The creative process of this column requires regular perusal of the local daily newspapers. Throughout the week, I keep my ear on the local news bulletins â€“ an exercise which will drive even the most balanced person to drink, or to the brink of suicide. My motherâ€™s genetic contribution to my make-up is the malady of hypertension. Each time I listen to the news, or read the newspapers, I literally feel my breathing rate escalate and the pulse throbbing at my temples.
Growing up, I had teachers who, for the growth of vocabulary, encouraged reading â€“books, newspapers, etc. I also had parents who said â€˜if you donâ€™t listen to the news, one day you will wake up and find you have missed a life-changing event.â€™ For me, following the news is almost as natural as breathing.
I love writing. But the process of composing each weekly commentary really brings one up close to everything that is wrong with this once beautiful land of ours.
We have a government that is unaware, uncaring and unable to deal with the ordinary personâ€™s struggle. Weekly, there is news of people losing their jobs. Optimists often speak of â€˜zvichanakaâ€™ â€“ the country will turn a corner soon â€“ but our 35-year history suggests â€˜soonâ€™ is being a little too positive.
As a writer, observing people comes naturally to me. Go past any area where people gather â€“ shopping centre or a busy road â€“ the despair is etched on faces and the slumped shoulders mirror the looks of dejection. The loss of hope, the despair is almost tangible. Daily, A-frame banners announcing newspaper headlines reflect the hopelessness: Prophet swindles parishioners, 100 Budiriro houses demolished, Jet fuel runs out at Air Zimbabwe, national grain reserves are low, pregnant women sleep on hospital floor, Harare Magistrates Court in ruins.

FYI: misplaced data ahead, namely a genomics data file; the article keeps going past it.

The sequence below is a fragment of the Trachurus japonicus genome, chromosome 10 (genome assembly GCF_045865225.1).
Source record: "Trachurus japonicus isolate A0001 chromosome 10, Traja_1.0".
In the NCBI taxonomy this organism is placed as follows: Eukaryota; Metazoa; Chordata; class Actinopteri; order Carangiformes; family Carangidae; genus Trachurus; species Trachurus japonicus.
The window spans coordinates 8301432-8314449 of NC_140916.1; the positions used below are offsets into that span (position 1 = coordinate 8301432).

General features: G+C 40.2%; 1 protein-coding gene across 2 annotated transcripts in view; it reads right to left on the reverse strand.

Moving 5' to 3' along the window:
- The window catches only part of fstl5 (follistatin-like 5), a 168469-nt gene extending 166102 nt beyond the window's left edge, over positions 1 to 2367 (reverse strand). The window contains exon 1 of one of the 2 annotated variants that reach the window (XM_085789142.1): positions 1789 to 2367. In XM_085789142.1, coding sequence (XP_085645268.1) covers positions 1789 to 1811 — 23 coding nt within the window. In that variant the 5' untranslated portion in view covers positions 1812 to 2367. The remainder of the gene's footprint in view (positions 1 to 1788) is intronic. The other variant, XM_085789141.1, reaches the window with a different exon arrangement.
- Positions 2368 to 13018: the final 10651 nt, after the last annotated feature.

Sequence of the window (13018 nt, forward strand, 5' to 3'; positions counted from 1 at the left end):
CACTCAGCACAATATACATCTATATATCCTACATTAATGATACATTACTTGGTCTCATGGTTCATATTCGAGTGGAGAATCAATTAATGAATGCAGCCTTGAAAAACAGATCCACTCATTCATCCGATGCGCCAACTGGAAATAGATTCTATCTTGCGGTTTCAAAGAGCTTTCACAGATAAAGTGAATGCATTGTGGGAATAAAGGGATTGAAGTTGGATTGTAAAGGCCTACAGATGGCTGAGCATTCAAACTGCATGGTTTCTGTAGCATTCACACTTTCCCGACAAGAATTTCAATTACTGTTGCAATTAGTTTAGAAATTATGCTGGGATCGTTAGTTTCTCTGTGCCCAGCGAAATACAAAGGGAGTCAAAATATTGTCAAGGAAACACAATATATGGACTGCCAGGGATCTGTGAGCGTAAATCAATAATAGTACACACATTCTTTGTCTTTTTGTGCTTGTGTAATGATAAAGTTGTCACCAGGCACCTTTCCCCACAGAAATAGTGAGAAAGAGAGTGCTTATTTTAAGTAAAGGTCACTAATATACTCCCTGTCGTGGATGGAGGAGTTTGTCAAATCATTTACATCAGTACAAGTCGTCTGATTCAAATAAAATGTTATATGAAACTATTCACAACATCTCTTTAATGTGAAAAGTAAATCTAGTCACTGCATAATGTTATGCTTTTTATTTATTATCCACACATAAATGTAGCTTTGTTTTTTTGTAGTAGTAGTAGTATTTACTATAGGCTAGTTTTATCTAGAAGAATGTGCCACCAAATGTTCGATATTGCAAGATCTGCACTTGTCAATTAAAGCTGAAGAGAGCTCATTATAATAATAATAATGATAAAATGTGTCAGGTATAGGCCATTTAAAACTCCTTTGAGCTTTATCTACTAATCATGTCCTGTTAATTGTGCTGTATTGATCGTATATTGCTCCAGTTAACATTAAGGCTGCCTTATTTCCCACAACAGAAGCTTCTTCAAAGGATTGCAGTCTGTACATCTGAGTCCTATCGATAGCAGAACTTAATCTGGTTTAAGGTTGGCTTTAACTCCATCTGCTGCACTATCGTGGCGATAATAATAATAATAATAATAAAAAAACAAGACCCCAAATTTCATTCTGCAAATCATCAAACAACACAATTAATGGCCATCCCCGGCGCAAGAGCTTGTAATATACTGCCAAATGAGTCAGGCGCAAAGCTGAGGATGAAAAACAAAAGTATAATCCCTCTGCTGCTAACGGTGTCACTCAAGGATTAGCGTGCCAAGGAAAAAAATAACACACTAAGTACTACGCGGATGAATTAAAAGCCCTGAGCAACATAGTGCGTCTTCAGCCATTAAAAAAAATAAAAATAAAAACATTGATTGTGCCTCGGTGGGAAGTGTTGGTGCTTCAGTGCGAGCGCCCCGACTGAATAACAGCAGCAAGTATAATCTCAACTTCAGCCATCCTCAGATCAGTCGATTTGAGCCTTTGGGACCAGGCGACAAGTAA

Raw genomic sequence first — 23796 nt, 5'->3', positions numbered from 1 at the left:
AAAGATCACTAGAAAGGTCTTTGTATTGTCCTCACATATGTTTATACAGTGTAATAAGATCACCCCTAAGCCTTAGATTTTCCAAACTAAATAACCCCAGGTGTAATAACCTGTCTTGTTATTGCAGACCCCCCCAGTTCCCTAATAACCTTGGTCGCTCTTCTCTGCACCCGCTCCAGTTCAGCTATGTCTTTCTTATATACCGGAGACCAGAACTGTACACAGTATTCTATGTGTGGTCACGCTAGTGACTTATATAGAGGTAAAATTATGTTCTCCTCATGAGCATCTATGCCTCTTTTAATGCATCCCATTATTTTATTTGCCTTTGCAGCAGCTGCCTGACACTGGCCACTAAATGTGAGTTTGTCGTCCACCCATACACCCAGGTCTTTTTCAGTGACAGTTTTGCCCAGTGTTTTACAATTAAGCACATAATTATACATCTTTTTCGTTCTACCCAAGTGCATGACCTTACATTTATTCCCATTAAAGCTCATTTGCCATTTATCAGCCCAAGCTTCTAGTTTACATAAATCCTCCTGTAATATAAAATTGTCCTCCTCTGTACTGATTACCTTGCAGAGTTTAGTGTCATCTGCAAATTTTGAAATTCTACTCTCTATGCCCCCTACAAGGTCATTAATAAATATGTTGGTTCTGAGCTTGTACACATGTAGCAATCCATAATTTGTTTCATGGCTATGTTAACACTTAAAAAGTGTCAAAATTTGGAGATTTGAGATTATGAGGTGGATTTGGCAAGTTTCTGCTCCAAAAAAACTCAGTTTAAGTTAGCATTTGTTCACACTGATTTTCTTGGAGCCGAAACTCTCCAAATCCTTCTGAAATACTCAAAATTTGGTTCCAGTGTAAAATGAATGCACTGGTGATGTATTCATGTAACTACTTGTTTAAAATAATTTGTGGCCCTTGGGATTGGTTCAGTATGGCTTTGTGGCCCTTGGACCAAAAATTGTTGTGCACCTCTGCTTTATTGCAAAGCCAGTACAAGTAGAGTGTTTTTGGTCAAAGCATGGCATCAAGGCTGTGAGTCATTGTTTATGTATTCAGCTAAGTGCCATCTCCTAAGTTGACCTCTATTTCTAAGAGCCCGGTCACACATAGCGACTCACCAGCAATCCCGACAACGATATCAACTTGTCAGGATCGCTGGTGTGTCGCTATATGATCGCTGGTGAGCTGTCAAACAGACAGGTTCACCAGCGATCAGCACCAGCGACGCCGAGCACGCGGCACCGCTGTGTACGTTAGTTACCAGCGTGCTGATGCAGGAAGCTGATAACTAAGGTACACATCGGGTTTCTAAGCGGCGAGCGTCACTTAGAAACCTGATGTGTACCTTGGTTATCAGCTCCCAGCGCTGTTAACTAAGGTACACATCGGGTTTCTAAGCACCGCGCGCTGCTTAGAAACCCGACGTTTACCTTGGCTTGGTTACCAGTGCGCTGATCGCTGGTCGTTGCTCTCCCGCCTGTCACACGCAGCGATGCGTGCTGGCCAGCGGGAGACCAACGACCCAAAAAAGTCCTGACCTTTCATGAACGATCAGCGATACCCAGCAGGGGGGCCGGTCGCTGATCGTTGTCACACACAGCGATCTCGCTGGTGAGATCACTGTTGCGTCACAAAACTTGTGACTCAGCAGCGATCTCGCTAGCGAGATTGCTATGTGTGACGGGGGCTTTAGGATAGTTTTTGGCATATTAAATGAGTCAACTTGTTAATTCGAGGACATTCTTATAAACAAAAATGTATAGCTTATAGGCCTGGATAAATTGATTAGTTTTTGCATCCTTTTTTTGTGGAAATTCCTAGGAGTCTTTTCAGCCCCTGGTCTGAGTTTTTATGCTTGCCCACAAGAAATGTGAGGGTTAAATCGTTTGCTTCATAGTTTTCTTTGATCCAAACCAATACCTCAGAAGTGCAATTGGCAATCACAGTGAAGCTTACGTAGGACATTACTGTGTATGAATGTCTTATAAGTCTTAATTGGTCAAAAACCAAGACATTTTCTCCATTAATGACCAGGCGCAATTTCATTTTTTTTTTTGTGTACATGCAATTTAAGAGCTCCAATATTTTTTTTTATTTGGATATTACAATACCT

August is a month in which the country remembers fallen heroes of the liberation war. But this August will for a long time be remembered for the 20,000 workers jettisoned into the sea of unemployment, as captains of industry try desperately to sail against the gale force winds of low sales and high interest rates. Years from now, many who are only children today will remember August 2015 as the month in which their parents told them there was no butter to go with the bread. For others, the discovery was far worse; no bread at all, because mummy and daddy no longer had their jobs.
We now breeze over words like â€˜retrenchedâ€™ perhaps desensitised by over exposure to horrific news headlines. But retrenched, sacked, let go â€“ or any of the synonyms â€“ have unimaginable implications. Pause for a moment and envisage a man whose sudden dismissal arrives in the seventh month of his wifeâ€™s pregnancy. Their medical aid ceases to exist, the rent is due. Before reading on, pause and think of the impact on marriages and on self-esteem, when men no longer feel like men because they can neither provide nor protect. These are things that torment the mind of one who sifts through todayâ€™s news headlines.
2nd hand underwear